ORA Article: "Hallucinating God? The cognitive neuropsychiatry of religious belief and experience" - uuid:d6409506-5f22-4b82-bcc4-64f7cf5ad8f6

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Reference: Ryan McKay, (2004). Hallucinating God? The cognitive neuropsychiatry of religious belief and experience. Evolution and Cognition, 10 (1), 114-125.

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Title: Hallucinating God? The cognitive neuropsychiatry of religious belief and experience

Abstract: The claim that religious belief is delusional is evaluated using a current cognitive neuropsychiatric model of delusion formation and maintenance. This model explains delusions in terms of the conjunction of two cognitive deficits - the first a neuropsychological deficit giving rise to an anomalous perceptual experience, the second a deficit in the machinery of belief evaluation. It is argued that to provide an account of religious beliefs as delusional within this model, two requirements must be met: 1. Plausible candidates for the first factor must be put forward; and 2. There must exist individuals with aberrant religious perceptions who do not develop deluded beliefs about those experiences. With regard to requirement 1, a range of "neurotheological" research is reviewed. The second stated requirement is addressed via consideration of "mystic atheists" - individuals who have had mystical experiences yet have not adopted religious beliefs as a result. A variety of problematic issues for the above account are tackled. It is concluded that insight into the motivational basis for religious beliefs, when combined with OCCAM's principle of scientific parsimony, allows a plausible case to be made for religious belief as delusional, provided that a particular construal of belief pathology is adopted.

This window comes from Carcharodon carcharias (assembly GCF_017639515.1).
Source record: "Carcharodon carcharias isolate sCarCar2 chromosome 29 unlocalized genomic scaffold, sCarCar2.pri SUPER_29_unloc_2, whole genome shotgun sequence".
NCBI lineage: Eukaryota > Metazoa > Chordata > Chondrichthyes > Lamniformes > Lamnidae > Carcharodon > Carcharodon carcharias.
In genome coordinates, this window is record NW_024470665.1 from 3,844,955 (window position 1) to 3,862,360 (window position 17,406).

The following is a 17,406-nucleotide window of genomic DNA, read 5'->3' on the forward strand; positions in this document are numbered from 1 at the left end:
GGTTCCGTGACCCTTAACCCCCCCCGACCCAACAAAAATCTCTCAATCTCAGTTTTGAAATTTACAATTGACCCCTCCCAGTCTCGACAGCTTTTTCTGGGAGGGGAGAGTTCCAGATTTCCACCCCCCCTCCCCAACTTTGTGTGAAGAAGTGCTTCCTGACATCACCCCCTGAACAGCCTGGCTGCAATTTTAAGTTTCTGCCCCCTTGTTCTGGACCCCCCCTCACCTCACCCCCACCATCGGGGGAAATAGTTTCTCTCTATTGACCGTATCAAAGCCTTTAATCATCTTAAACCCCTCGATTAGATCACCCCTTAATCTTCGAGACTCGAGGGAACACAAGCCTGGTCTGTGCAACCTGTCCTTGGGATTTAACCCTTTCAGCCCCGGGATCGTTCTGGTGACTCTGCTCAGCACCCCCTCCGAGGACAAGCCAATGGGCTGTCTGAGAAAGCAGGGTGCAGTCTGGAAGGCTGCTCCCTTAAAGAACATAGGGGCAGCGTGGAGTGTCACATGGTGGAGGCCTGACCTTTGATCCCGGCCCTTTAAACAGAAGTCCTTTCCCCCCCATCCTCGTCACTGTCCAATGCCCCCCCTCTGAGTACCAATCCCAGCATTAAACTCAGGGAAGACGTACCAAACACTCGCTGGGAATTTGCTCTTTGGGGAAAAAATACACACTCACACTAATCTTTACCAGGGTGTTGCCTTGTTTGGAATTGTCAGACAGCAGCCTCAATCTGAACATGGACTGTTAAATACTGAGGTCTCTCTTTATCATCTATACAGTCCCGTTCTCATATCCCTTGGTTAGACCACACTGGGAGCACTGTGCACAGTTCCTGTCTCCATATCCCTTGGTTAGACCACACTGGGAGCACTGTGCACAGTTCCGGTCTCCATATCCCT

Publication status:Published
Peer Review status:Peer reviewed
Version:Accepted Manuscript
Notes:Citation: McKay, R. (2004). 'Hallucinating God? The cognitive neuropsychiatry of religious belief and experience', Evolution and Cognition, 10(1), 114-125. © 2004 Konrad Lorentz Institute for Evolution and Cognitive Research (KLI). N.B. Ryan McKay is now based at the School of Anthropology & Museum Ethnography, University of Oxford.
About The Authors
institutionMacquarie University, Australia
facultyMacquarie Centre for Cognitive Science
fundingNew South Wales Institute of Psychiatry
 
Bibliographic Details
Publisher: KLI Publications
Host: Evolution and Cognition see more from them
Volume: 10
Issue: 1
Extent: 114-125
Issue Date: 2004
Copyright Date: 2004
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Urn: uuid:d6409506-5f22-4b82-bcc4-64f7cf5ad8f6
Item Description
Type: Article: post-print;
Language: en
Version: Accepted Manuscript
Keywords:
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Member of collection : ora:articles
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Copyright Holder: KLI Publications
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